Un excelente comentario de J.J. Hurtak y Desiree Hurtak acerca de los últimos descubrimientos de textos coptos que hablan sobre la "esposa" de Cristo.
Jesus said: “My wife: Is she really?
A recently discovered and claimed 4th century text (301-400 AD) translated by Karen L. King, touted by the media as the proof of Jesus’ marriage on the basis of a fragment of Coptic document, has reopened a very old question, “Was Jesus married?” Regardless of what some contemporary scholars write in the Harvard Theological Review or popular news, let us examine the larger Coptic (Christian Egyptian) literary tradition from which this document originates. The teaching of Christ being “wedded” or having a “wife”, must be seen within the “context of meaning” where Coptic Gnostic thinkers use the terms of “Christ,” “woman,” “marriage,” and purpose of the Jesus’ mission or “birth” to demonstrate a divine-human union of two different natures. Here, we believe that one has to interpret marriage raised to a higher level of not a woman, such as Mary Magdalene, but all of the congregation on earth or in the heavens needs to be considered as the “wife” or “bride”!
Several words are said in the Bible (e.g., Isaiah 54) such as, Israel was owned as a “wife”, or “the bride”; these words represent the “wife of the Lord”. No one considers “wife” in this context to be a single person who was married to Jesus. Likewise, the Coptic meanings are considerably more expansive in their philosophical meaning than those perceived by modern Judaeo-Christian thinkers and other secular writers of the past and today who measure language context in terms of humanistic meanings that are “outside” of Coptic Christian philosophy.
This text is clearly a commentary on higher thought and since only a few words of the line is question are known, we have no idea of what the rest of the words might be. It could be for instance Jesus said: “My wife, a holy man, would acknowledge is a servant of God”. The previous lines of the discovered document are more clearly poetic statements similar to those found in The Gospel of Thomas (Verse 101) where it says:
(101) <Jesus said,> "Whoever does not hate his father and his mother as I do cannot become a disciple to me. And whoever does not love his father and his mother as I do cannot become a disciple to me. For my mother [...], but my true mother gave me life."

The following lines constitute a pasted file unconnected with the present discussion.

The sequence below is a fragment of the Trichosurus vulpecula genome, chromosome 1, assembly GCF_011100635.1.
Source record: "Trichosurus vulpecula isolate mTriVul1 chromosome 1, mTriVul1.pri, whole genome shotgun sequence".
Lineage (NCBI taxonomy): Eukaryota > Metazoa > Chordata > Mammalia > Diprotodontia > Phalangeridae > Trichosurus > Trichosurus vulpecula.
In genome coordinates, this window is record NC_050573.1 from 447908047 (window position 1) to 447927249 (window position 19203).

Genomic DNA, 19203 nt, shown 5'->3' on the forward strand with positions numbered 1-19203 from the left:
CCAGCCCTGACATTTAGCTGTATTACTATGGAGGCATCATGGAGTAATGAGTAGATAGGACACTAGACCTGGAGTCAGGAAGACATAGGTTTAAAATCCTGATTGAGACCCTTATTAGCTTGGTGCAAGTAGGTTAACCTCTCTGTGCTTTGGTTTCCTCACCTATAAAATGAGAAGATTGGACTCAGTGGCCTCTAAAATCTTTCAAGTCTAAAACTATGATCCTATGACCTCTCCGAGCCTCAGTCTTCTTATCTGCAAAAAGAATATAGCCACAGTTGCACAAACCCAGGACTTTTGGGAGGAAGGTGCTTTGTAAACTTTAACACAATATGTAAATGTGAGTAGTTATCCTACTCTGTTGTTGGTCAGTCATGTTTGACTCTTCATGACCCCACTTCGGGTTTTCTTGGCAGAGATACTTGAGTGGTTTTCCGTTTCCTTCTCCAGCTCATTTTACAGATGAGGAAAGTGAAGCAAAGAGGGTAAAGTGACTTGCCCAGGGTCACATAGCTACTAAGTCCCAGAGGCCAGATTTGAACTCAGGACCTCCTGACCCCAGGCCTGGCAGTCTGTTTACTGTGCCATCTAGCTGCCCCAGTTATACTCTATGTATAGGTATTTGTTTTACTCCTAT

It is clear to most scholars that Jesus is not speaking of Mary his mother, but is distinguishing the difference between the human mother and the spiritual mother.
Coptic Christian Gnostics saw Jesus as the pre-existent “Christ” who came into human existence without the normal sexual union of conception between two human parents. It was the Divine Holy Spirit who gave birth to Jesus by the “overshadowing” of Mary (Gospel of Matthew). Likewise, although there was a closeness to Mary Magdalene, the term “wife” would have best represented all of us, as well as the presence of the Holy Spirit. We see in the priceless Coptic literature of The Gospel of Thomas (first century AD) , the Gospel of Mary and the Pistis Sophia literature (of the 2nd-3rd centuries AD), the concept of unification relating to a marriage directly to the Spirit, the higher nature, which makes the Christ event significant in history.
In Coptic philosophy and theology, the argument for the Christ figure simply to incarnate for a brief time in Jesus and take a human wife as common for many Jewish teachers in the Near East is a mundane reversal of the significance of the “Christ birth”, which was to elevate humanity to a higher plane of existence. It was commonplace in the East for great teachers to be divinely incarnate and never marry and Jewish men at the time need not marry young. This document comes at a time when the Church, and especially theologians, are trying to secularize and modernize the concept of Jesus to make him more human because they fail to understand the concept of the Christ and Jesus being united as one.
From Dr. J.J. Hurtak’s direct experience, Jesus was the physical manifestation from a higher plane. He was the “Christed” man-Spirit, and we, as his “wife,” connect with the “Christed” woman-Spirit partnership that exists in the “marriage invitation.” As the bride for the bridegroom our transformed spiritual life allows us to share with him in the heavens (Revelation of John the Divine, chapters 4-19).
The Christ event of Jesus’ birth has given to humanity the greatest event possible, the power to realize that the “evolution of the spirit” does not stop with earth and the material paradigms. This makes us capable of living within the perspectives of the future life and of increasingly creating more divine relationships, reshaping the material facts of life into higher levels of creativity. We need to remain focused not only on the world around us, but on future worlds, which can be influenced in the widest sense by work or marriage to the ’dynamic’ of “the Holy Spirit.”
For those interested in the ancient scrolls of the life of Jesus and Mary Magdalene, especially her position in Coptic literature, please see the Coptic texts we have translated and commented on in our books, The Gospel of Mary [Magdalene] (2008), and The Pistis Sophia, Text and Commentary (1999), as well as the Divine Mother DVD (2007) available at www.keysofenoch.org
— Drs. J.J. and Desiree Hurtakhttp://www.hds.harvard.edu/faculty-research/research-projects/the-gospel-of-jesuss-wifehttp://news.hds.harvard.edu/files/King_JesusSaidToThem_draft_0917.pdf